7. JShell evaluates the method dependencies,  shows a warning if a method definition is not found. If we declare a method, method1 and if it calls an undefined method, method2, JShell shows warning as shown in the image belowmethod_dep.jpgif we list the methods now with /m command, its lists the methods printString and method1 as well it shows the warning for the missing method2. After creating the method2, /m shows the methods printString, method1 and method2 without warnings. method_dep2.jpg
  8. Update the value of variable by assigning a new value to it. We can not change the type of a variable without declaring it again with the new type. Below image shows an example of updating an int variable and creating a new variable with the same name and different type; the int variable is removed in this caseupdate_var.jpg
  9. Edit the history of the statements with /edit command. When /edit is performed,  JShell Edit Pad (a pop up) comes with the history of the statements executed. We can edit one or more statements or can add/delete a statement. In the example shown below I have added a statement to include a new String variable, blogedit.jpgNow the list of variables shows the newly added String variable, blogedit_result.png
  10. Save all the statements executed to a file using /save file_name command . File extension can be anything. The saved file can be opened using /open filen_name
  11. Create a Class,  instantiate a class, call a method on the instance. Class.jpg

Jshell is a quick means to test code snippets. With the JShell java programmers are no more obliged to declare variables or methods inside a Class. JShell acts like a Unix shell for Java statements. 

Hope this article helped in giving you a good understanding of how to use JShell.

Stop writing obvious code for POJOs, use lombok’s @Data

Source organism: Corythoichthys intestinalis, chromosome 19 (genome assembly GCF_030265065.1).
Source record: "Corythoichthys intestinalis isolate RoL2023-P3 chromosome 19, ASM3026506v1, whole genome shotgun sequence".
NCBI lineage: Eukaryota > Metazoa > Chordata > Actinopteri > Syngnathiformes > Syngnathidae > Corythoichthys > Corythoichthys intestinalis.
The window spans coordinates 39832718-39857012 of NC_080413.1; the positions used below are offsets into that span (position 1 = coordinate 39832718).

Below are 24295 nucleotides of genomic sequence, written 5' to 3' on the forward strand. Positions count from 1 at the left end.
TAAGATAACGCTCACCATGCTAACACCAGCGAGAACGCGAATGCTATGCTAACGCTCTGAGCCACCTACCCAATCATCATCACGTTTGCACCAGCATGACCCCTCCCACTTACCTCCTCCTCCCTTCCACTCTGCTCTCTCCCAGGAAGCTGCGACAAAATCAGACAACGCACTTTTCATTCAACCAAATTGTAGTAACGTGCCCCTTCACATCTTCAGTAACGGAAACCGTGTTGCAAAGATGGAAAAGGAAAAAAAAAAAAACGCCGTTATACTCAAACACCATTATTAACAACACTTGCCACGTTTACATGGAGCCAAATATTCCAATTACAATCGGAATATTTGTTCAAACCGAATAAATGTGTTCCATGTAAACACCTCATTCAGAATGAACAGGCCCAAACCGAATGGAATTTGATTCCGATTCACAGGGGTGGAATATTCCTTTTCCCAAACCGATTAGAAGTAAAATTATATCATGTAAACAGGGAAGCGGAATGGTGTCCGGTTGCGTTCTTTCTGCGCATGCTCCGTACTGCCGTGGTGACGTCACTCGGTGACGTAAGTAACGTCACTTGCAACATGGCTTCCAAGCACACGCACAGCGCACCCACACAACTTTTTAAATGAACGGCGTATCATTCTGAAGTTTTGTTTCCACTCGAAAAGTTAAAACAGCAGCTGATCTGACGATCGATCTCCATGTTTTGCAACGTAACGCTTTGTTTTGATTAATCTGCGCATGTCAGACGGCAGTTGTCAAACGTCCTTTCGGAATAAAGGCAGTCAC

Lombok helps in getting rid of the obvious code that we write when we define a class, instead it generates the obvious code at the time of compilation. Lets say if you are writing a plain vanilla bean to define a Car that has three attributes make, model and year you will define a class with these three variables and will define a no-argument constructor, setters and getters for all the variables. For any bean or POJO that you define, isn’t this code obvious that you always write? What if an annotation can generate all this code for you and you just define the class and its member variables.

The below screen shot of eclipse shows the java code for the class Car on the left side and the outline on the right side. It can be observed that the class definition doesn’t have the getters/setters, constructor or the other methods but the outline has them. The code is generated by the @Data annotation provided at the class level. The code looks amazingly precise.

Lombok Data
Class definition and methods generated by Lombok

Apart from the getters/setters, equals, hashcode and the constructors, @Data also generates a canEquals method; this checks if the given of the same type, precisely it performs instance of check. toString generates the string representation of the object in the format, classname(var1=valueofvar1 var2=valueofvar2 ... varn=valueofvarn) where var1 … varn are member variables of the class.

If a class has final variables, @Data generates a constructor with all the require arguments. For example, if you have a class like below,
@Data
public class CarWithFinalVariable {
private final String make;
private String model;
private int year;
}

lombok generates a constructor, public CarWithFinalVariable(String make)
When using lombok, I personally advice not to write additional constructors or methods inside a POJO. You may write one or more setter of you have to impose certain restrictions but for constructor it is strict NO NO. One should never write a code like below
@Data
public class CarWithFinalDontDoIt {
private final String make;
private String model;
private int year;
public CarWithFinalDontDoIt() {
make = null;
}
}

The no argument constructor here kills the purpose of the final variable, and eventually misguides the users of this class.

One of my favorites is toString because I don’t want to put my efforts in writing a method that serves no business purpose at the same time while debugging, when I hover the mouse over a variable I feel convenient to see the state of the object rather than seeing the object id and then go and expand to see the state. It is possible to configure the toString so as exclude the variables that you feel are trivial. Below is the example of excluding the variable make from toString
@Data
@ToString(exclude = "make")
public class CarConfigureToString {
private String make;
private String model;
private int year;
}

further reading
github url